Same principle with a cultural revolution. It cannot possibly start untill the fact there is a problem is admitted. Trouble is admitting such a thing is very difficult on any civilization. It is always easier to have conspiracy theories and or point to finger to external forces for your woes.

It is an extremely painful process and eventually it will have to happen and it will happen. I would just prefer it to start sooner rather than later. I would very much so like to see real change in the middle east for one reason. To better the lives of the average people there.

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post #6 of 49 (permalink) Old January 31st, 2011, 02:37
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That's right man. One point I'd make is the Arab people in general being hot blooded will not think cultural revolution first as opposed to a revolt on the streets and that's exactly what you've outlined. This is not a criticism but just how things are as logic or lateral thinking quite often don't apply to this part of the world unfortunately. Sure there are external forces and even conspiracy theories to an extent but they're not the sole problem, there are various issues at hand. If the people and the nation are strong the two influences don't come into play as much. It takes a lot of self-science and really depends on how confrontational people want to get with themselves, I know that's philosophical but it's a good place to start.

What are your thoughts on the change of the political climate of Turkey since the early 90s to now?

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post #7 of 49 (permalink) Old January 31st, 2011, 03:28
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Everything has a beginning.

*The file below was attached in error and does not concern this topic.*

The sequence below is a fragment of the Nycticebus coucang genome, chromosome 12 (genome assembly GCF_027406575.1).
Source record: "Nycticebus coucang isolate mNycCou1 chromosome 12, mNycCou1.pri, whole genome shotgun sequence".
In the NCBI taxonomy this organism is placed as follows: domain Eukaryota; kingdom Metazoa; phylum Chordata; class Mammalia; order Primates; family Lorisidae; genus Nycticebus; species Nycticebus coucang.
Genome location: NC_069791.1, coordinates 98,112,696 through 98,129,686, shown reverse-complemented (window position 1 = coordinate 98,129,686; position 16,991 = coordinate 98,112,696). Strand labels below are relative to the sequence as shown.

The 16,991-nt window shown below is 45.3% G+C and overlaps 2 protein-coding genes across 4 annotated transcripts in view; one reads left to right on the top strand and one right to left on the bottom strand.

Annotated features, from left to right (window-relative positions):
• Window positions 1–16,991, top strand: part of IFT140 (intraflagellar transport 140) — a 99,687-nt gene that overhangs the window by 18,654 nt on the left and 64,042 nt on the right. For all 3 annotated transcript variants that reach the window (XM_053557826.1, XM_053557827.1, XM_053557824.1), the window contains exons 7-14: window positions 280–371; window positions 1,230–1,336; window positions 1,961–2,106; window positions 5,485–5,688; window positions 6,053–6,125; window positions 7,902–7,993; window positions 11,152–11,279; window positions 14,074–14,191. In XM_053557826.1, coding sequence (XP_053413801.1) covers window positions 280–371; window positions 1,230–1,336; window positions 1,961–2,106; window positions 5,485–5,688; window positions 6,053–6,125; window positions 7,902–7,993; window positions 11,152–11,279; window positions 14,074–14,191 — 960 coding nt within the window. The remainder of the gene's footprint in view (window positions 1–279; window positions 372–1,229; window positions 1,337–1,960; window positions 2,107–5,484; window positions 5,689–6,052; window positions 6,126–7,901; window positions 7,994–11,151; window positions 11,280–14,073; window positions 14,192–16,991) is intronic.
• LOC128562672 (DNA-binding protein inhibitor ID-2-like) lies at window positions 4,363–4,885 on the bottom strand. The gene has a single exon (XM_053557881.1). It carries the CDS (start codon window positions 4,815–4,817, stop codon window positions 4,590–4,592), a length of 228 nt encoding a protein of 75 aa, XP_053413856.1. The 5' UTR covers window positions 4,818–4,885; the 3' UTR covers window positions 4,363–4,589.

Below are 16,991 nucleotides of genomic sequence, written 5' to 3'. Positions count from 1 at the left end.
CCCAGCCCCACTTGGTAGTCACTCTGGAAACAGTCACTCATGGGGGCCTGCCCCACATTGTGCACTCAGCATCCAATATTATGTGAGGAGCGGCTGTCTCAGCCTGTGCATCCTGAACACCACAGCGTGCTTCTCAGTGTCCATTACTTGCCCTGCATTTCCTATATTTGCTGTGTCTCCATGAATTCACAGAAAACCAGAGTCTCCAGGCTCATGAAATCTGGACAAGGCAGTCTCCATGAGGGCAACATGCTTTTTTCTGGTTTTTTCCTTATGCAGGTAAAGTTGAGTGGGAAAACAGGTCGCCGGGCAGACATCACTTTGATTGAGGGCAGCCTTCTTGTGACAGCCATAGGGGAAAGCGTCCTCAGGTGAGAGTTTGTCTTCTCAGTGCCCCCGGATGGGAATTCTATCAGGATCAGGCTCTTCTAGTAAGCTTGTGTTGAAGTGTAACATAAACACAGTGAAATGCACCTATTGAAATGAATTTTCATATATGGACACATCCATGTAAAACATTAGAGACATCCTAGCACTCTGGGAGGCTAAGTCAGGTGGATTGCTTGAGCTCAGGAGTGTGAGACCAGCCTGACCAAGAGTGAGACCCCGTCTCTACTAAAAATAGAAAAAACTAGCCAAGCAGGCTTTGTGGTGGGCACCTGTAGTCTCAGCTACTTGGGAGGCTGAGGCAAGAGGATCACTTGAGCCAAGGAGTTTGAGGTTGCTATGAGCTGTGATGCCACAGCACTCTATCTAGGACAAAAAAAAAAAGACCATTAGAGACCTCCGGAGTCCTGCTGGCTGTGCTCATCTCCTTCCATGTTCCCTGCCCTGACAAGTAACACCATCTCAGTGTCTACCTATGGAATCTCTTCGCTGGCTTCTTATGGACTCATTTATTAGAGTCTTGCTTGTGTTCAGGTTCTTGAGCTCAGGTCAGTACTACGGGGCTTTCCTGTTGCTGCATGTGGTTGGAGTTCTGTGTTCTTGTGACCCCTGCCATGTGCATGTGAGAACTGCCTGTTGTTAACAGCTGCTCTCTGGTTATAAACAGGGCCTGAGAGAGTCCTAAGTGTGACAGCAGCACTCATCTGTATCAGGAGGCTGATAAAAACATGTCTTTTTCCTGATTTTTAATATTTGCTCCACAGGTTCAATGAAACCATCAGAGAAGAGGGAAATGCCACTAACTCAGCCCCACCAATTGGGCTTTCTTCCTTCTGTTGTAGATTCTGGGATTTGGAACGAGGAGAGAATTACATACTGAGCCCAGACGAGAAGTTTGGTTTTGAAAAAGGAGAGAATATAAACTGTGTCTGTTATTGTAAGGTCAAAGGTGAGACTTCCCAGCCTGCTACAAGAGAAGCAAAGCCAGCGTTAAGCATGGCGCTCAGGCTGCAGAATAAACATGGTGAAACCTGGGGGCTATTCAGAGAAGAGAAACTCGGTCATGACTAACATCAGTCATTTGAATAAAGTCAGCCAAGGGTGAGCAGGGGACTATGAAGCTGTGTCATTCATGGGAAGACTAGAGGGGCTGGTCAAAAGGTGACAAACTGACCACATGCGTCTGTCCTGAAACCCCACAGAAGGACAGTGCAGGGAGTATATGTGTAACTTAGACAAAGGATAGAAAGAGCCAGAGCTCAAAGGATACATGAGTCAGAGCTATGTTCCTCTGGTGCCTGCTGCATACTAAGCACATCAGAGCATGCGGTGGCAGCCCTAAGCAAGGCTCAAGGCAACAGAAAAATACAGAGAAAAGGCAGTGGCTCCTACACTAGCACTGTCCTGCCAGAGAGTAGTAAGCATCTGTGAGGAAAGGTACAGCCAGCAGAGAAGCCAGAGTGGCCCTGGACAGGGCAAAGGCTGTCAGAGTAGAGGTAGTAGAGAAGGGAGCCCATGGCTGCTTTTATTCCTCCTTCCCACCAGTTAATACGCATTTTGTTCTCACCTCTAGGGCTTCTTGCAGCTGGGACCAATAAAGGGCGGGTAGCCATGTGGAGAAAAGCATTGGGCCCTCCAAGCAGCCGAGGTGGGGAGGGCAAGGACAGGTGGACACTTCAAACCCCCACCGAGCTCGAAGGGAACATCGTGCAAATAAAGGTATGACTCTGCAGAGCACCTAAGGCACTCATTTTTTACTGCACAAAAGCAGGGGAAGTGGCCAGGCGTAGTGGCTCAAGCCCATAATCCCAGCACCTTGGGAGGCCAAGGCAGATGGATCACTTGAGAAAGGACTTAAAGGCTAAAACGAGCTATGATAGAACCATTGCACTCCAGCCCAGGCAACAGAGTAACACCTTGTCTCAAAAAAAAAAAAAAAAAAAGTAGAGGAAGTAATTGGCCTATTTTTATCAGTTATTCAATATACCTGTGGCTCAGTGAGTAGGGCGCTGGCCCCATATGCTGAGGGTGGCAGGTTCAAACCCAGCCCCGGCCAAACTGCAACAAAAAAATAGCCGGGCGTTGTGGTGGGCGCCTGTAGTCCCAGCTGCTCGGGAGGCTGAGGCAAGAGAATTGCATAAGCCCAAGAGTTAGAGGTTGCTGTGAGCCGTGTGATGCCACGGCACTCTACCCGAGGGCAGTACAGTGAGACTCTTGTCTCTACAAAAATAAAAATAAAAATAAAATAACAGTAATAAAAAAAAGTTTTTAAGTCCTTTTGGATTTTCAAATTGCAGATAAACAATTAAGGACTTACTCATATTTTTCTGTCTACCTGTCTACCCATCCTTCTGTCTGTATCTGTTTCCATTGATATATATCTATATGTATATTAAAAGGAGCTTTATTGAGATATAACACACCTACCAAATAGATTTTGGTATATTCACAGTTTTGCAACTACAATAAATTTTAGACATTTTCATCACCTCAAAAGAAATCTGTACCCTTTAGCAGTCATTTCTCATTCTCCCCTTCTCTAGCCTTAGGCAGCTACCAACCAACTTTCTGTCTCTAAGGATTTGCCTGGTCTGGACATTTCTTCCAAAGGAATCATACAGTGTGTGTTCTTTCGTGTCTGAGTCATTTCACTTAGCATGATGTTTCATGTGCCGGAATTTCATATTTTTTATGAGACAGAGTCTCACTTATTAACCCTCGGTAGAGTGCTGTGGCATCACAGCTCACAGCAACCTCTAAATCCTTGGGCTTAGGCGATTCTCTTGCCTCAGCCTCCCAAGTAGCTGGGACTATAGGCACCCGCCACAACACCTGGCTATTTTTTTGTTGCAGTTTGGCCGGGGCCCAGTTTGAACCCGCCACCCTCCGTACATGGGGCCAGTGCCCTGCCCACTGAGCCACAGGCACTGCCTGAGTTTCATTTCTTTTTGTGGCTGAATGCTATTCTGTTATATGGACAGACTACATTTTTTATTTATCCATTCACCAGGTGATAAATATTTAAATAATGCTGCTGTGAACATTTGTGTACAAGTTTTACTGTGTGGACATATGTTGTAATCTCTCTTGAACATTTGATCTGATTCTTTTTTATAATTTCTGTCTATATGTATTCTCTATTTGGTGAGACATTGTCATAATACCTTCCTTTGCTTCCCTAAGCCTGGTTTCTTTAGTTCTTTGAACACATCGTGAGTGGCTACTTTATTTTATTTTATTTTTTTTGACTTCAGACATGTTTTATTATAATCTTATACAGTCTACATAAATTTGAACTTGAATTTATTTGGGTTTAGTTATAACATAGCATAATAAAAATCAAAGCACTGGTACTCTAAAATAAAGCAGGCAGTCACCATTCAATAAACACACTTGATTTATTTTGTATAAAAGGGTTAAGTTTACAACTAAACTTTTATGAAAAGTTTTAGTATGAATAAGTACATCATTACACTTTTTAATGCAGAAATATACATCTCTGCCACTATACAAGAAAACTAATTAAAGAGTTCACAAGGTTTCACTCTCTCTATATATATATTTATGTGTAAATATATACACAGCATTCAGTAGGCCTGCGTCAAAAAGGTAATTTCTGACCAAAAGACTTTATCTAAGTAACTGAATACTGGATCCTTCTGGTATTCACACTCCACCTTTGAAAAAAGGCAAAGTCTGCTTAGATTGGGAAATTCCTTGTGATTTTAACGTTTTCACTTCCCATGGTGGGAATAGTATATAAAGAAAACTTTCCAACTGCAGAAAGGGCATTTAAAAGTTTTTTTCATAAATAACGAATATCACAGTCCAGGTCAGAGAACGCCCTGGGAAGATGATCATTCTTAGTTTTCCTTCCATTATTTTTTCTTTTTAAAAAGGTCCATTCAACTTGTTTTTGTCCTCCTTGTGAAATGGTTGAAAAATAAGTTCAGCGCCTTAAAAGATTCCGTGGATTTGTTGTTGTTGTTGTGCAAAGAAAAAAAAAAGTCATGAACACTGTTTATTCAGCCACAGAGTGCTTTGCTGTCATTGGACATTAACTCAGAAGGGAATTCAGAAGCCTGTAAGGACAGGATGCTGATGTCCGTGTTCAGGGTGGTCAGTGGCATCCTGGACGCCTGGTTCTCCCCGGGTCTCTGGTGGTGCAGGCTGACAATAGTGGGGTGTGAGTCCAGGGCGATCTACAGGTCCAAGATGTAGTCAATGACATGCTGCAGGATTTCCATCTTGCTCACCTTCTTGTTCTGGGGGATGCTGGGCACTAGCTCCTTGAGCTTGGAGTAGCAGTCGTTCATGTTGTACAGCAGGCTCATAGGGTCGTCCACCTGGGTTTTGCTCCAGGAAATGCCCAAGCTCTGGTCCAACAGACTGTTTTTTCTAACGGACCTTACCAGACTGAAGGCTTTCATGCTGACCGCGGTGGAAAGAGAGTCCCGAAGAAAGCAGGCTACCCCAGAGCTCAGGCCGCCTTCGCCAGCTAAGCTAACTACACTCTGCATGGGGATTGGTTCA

Cultural revolution has been happening for years in the arab world. This is the age of technology, the internet and stellite tv. This is a new generation different from the previous which was raised on false propaganda and conspiracy theories. This generation has nothing in common. They are hungry for change and willing to sacrifice to make it happen. Something however needed to happen to start the chain reaction. Hopefully that is it.
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post #8 of 49 (permalink) Old January 31st, 2011, 03:36
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Something however needed to happen to start the chain reaction. Hopefully that is it.
:hopeful:

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post #9 of 49 (permalink) Old January 31st, 2011, 03:44
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Everything has a beginning.

Cultural revolution has been happening for years in the arab world. This is the age of technology, the internet and stellite tv. This is a new generation different from the previous which was raised on false propaganda and conspiracy theories. This generation has nothing in common. They are hungry for change and willing to sacrifice to make it happen. Something however needed to happen to start the chain reaction. Hopefully that is it.
In my opinion it will take 3 or 4 generations (atleast), to bring about the type of cultural and mentality changes neccessary.

But again Insallah I am wrong and you are right. Hopefully this specific generation now you speak of will jump ahead leaps and bounds. Unlikely though if you look at human history. It is an extremely long and painful process as I alluded to earlier. And sometimes it starts getting worse before it gets beter.

Either way my prayers go out to all those in Egypt out there struggling for a better life, via better government. May they get what they wish for.

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post #10 of 49 (permalink) Old January 31st, 2011, 03:45
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post #11 of 49 (permalink) Old January 31st, 2011, 03:47
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What are your thoughts on the change of the political climate of Turkey since the early 90s to now?
I think it might be a tad bit disrespectful to the thread if I sat here and explained my opinion on the Turkish experience on a thread dedicated to what is going on in Egypt.

How ever if our Arabic hosts here, later in the discussion ask for imput about the Turkish experience pertaining to open democracy in a Muslim nation, I would be more than willing to share my opinions.

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post #12 of 49 (permalink) Old January 31st, 2011, 03:57